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Allez les Bleus as France celebrate recent RWC 2023 decision

Frank Quinn

By Frank Quinn
THE result of the World Rugby ballot was announced on the 15th November in London, and France were the victors.
The Irish bid tailed off miserably with 8 votes from a possible 39 in the first count and we were eliminated.
The six year campaign probably cost €3.25m according to Philip Browne CEO IRFU, of this amount the IRFU cost is €1.75m and the Irish Government contribution was €1.25m and Northern Ireland government chipped in with €250,000, which is just 8% of the cost, not a great vote of confidence in the project.
I have to admit to being a RWC addict/follower, and I was at the distribution of the 2015 and 2019 RWCs to England and Japan in Kildare St in Dublin in 2009. South Africa was the runner up for both.
To say that they raised hell is an understatement after the results were announced. They called for a recount, said they would withdraw, they blamed the RFU.
In the end they calmed down but at the back of my mind was the 2023 edition and I probably assumed that they were a shoe in for it as part of the horse trading. At that event the IRFU was represented by Philip Bowne and Pat Whelan – now chairman of the 6N and on the committee of the IRFU. They saw what it takes – politics and money if you want to mount a bid and expect a positive result. I do not think the situation was noted or embedded in the IRFU members’ heads when we mounted our bid. We did not learn the lesson and I would question the committee and their modus operandi in the face of this humiliating result in the face of such optimism.
To summarise: It is not about the good bid we mounted, not about small nations, not about technical committee results (Ireland passed fit), and not about all the reports you have been reading about all the side issues. Follow The Money and Politics: we offered €120m, France offered +€140m (+Add-ons), and South Africa €160m
And so, the first count was a dismal effort by Ireland, we received 8 votes out of 39, 20.5% – and this was boosted by England’s 3 votes – the other 5 came from North America 4 and a split one vote from the Oceania group.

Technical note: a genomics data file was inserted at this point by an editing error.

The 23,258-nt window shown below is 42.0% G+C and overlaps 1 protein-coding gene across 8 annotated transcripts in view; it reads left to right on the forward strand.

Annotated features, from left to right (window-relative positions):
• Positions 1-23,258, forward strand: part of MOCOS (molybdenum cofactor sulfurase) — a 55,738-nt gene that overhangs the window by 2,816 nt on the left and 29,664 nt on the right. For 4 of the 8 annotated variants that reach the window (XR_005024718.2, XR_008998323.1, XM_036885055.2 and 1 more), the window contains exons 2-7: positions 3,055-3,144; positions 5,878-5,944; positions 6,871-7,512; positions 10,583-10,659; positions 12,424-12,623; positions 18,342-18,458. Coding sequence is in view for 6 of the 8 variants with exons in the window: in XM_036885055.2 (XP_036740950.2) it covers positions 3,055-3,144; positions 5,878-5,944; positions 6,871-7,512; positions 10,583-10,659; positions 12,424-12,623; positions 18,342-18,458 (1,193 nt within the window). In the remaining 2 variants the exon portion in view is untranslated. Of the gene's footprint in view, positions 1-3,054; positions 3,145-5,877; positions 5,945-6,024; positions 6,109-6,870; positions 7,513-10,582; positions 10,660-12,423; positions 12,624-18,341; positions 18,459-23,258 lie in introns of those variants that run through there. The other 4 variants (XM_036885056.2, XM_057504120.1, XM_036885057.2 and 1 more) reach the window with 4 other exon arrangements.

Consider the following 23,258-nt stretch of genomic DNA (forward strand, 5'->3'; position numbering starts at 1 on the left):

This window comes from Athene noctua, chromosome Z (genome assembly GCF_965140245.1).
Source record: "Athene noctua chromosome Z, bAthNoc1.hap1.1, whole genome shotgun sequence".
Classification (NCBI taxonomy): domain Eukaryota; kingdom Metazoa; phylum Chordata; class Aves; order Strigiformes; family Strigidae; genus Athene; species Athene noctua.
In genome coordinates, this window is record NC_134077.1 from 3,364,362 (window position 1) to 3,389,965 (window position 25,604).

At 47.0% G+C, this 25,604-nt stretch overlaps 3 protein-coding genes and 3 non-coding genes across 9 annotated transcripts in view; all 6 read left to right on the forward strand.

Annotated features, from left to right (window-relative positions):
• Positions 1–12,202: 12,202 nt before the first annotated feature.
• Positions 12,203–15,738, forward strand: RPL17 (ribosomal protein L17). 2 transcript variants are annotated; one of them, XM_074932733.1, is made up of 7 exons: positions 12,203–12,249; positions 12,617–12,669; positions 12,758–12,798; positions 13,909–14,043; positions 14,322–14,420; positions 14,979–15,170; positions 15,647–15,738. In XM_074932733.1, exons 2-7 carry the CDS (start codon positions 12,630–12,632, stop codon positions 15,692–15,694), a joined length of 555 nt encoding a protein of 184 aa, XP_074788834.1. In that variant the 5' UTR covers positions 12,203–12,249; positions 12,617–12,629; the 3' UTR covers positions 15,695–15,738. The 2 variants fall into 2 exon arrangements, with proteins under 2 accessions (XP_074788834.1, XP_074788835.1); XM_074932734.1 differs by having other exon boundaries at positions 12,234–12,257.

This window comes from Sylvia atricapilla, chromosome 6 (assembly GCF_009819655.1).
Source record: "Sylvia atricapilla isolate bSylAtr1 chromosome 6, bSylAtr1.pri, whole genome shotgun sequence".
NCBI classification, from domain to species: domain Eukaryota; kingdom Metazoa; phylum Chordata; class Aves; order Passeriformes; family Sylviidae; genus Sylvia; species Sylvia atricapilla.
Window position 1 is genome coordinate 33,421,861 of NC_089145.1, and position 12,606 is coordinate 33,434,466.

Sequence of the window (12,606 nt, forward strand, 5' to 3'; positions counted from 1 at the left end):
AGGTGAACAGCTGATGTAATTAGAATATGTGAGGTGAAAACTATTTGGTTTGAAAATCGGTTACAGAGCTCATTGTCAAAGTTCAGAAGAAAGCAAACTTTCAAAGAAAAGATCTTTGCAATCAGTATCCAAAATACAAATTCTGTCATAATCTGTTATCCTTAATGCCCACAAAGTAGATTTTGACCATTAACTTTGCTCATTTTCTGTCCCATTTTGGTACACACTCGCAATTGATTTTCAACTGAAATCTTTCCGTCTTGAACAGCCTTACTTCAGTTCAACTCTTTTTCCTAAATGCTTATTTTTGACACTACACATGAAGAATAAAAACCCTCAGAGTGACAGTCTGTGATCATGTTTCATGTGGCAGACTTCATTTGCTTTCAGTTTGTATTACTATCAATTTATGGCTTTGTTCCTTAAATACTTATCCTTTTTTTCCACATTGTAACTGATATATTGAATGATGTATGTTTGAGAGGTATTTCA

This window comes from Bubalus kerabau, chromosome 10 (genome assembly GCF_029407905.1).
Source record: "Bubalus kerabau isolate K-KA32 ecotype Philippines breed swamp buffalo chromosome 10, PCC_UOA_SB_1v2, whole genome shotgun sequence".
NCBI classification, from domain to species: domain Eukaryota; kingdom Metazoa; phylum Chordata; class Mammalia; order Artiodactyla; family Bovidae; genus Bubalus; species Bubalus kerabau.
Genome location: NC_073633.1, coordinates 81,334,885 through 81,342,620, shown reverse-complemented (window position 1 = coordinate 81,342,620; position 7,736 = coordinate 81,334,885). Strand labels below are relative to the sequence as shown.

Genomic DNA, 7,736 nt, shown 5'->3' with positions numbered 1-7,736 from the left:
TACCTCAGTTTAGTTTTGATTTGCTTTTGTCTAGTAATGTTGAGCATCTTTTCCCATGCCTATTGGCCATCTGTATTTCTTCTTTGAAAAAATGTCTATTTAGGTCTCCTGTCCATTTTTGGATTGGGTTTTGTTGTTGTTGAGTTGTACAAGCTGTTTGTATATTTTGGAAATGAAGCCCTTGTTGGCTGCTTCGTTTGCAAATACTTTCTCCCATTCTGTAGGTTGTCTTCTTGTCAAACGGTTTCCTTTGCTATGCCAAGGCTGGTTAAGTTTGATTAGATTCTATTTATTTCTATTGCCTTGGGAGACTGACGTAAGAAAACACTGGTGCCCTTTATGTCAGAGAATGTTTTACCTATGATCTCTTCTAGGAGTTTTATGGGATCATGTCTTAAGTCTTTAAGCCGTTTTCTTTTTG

Not one vote from the Southern Hemisphere and one country from the six nations, we definitely know where we stand in World Rugby. It is not about being mister nice guy or a great place to visit in November and during the Six Nations, it is certainly not about technical committees and reports on stadia, communications and security.
It is about the politics and cash.
There are miles of print lines out there covering various views regarding lack of support from 6N countries and the south and the technical committee but it was up to us to get out there and get the vote – ask your local TD, not wait until the judgment day count in London. We did not get it right.
At the RWC in 2015 – England included Cardiff (Wales – 3 points) in their bid, in spite of having ample stadia in England, they won – we saw how they won it, we ignored the lesson.
In the RWC 2007 edition which France also hosted, they gave six games including one quarter final to Edinburgh and Cardiff out of the 48 games, now that is politics. If you are still wondering why they did not vote for us for 2023 – stop wondering, – it was payback time. France made it to three RWC Finals, which is a super effort in the major rugby competition, they did not win it but they have contributed massively to the success of the competition since the start
From the information I have – we visited every member of the World Rugby affiliated countries canvassing for their vote, but this is politics.
The votes were on our doorstep – Scotland, Wales, Italy, England, all had three votes each and the four southern hemisphere countries had three votes each, this is a total of 24 out of 39. Every accountant knows that to make adjustments in the accounts – you start with the big numbers. I think we may have got it wrong in a €3.25m bid
Only one of these “Big Number” countries voted for Ireland.
The World Cup technical committee strategy and report went out the window and our outrage and condemnation of it was a sheer waste of time and years too late in our six year bid. In passing it will be interesting to see will it be scrapped for future allotments. World Rugby will argue that it did perform its job well, but it was ignored by the voters – how often have we seen that in real politics in the last couple of years.
With this count result it is difficult to see Ireland INC, north and south mounting a second bid in the future

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